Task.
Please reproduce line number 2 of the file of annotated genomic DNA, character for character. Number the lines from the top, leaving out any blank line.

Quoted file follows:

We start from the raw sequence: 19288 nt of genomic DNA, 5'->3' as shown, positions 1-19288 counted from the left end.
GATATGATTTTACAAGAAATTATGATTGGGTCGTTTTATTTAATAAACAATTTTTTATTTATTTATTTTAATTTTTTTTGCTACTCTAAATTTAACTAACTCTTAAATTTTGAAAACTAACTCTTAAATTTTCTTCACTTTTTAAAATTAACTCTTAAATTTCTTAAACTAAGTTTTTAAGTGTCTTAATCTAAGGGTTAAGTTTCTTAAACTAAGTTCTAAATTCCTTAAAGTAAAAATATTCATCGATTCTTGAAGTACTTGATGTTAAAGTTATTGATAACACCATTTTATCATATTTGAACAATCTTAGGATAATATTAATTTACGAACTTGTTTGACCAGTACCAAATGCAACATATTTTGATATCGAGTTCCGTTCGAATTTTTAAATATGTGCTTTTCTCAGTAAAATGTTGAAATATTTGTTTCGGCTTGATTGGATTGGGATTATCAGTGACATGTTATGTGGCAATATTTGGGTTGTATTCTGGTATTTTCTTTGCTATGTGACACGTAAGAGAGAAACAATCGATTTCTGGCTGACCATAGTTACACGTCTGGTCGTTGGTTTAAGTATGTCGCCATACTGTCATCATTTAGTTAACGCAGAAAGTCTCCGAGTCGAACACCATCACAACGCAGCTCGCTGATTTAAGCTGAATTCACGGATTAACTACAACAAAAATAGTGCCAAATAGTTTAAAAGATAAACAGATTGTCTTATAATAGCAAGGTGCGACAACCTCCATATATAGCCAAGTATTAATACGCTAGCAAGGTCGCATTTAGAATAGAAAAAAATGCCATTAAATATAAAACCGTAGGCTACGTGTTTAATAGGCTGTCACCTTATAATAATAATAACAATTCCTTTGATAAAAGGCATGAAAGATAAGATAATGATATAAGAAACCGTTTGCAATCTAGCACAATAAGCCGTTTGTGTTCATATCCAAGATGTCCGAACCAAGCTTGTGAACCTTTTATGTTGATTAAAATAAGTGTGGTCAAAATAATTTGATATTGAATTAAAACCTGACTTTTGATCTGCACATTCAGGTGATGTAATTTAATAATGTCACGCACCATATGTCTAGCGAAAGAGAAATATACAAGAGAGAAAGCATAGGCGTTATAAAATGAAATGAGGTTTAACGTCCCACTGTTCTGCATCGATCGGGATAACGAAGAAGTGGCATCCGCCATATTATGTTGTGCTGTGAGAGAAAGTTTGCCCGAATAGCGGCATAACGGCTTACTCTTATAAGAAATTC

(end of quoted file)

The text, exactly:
GATATGATTTTACAAGAAATTATGATTGGGTCGTTTTATTTAATAAACAATTTTTTATTTATTTATTTTAATTTTTTTTGCTACTCTAAATTTAACTAACTCTTAAATTTTGAAAACTAACTCTTAAATTTTCTTCACTTTTTAAAATTAACTCTTAAATTTCTTAAACTAAGTTTTTAAGTGTCTTAATCTAAGGGTTAAGTTTCTTAAACTAAGTTCTAAATTCCTTAAAGTAAAAATATTCATCGATTCTTGAAGTACTTGATGTTAAAGTTATTGATAACACCATTTTATCATATTTGAACAATCTTAGGATAATATTAATTTACGAACTTGTTTGACCAGTACCAAATGCAACATATTTTGATATCGAGTTCCGTTCGAATTTTTAAATATGTGCTTTTCTCAGTAAAATGTTGAAATATTTGTTTCGGCTTGATTGGATTGGGATTATCAGTGACATGTTATGTGGCAATATTTGGGTTGTATTCTGGTATTTTCTTTGCTATGTGACACGTAAGAGAGAAACAATCGATTTCTGGCTGACCATAGTTACACGTCTGGTCGTTGGTTTAAGTATGTCGCCATACTGTCATCATTTAGTTAACGCAGAAAGTCTCCGAGTCGAACACCATCACAACGCAGCTCGCTGATTTAAGCTGAATTCACGGATTAACTACAACAAAAATAGTGCCAAATAGTTTAAAAGATAAACAGATTGTCTTATAATAGCAAGGTGCGACAACCTCCATATATAGCCAAGTATTAATACGCTAGCAAGGTCGCATTTAGAATAGAAAAAAATGCCATTAAATATAAAACCGTAGGCTACGTGTTTAATAGGCTGTCACCTTATAATAATAATAACAATTCCTTTGATAAAAGGCATGAAAGATAAGATAATGATATAAGAAACCGTTTGCAATCTAGCACAATAAGCCGTTTGTGTTCATATCCAAGATGTCCGAACCAAGCTTGTGAACCTTTTATGTTGATTAAAATAAGTGTGGTCAAAATAATTTGATATTGAATTAAAACCTGACTTTTGATCTGCACATTCAGGTGATGTAATTTAATAATGTCACGCACCATATGTCTAGCGAAAGAGAAATATACAAGAGAGAAAGCATAGGCGTTATAAAATGAAATGAGGTTTAACGTCCCACTGTTCTGCATCGATCGGGATAACGAAGAAGTGGCATCCGCCATATTATGTTGTGCTGTGAGAGAAAGTTTGCCCGAATAGCGGCATAACGGCTTACTCTTATAAGAAATTC